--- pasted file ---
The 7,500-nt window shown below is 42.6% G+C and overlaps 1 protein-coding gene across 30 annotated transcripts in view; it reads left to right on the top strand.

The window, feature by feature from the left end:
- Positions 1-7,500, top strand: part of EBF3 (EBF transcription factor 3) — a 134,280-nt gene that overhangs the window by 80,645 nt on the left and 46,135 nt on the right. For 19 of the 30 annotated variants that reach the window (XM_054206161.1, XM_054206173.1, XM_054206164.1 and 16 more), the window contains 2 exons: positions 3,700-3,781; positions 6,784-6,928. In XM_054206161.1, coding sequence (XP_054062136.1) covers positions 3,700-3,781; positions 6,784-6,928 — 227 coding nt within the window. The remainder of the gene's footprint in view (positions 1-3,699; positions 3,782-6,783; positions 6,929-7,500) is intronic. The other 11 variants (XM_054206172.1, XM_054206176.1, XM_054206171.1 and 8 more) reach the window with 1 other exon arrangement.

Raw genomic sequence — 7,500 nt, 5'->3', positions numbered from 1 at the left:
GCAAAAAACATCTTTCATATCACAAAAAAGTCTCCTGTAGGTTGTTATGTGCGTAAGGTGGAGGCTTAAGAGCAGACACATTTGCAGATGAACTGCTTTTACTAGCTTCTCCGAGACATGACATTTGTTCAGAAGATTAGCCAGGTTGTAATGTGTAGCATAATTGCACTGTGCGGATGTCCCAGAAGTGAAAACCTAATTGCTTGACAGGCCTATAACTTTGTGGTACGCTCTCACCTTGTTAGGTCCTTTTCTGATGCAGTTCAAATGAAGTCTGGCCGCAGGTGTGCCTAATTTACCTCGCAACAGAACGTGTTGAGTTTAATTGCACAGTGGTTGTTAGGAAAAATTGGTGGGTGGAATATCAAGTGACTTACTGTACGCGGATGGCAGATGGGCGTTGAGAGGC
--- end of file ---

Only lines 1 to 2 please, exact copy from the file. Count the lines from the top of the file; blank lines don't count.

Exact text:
The 7,500-nt window shown below is 42.6% G+C and overlaps 1 protein-coding gene across 30 annotated transcripts in view; it reads left to right on the top strand.

The window, feature by feature from the left end: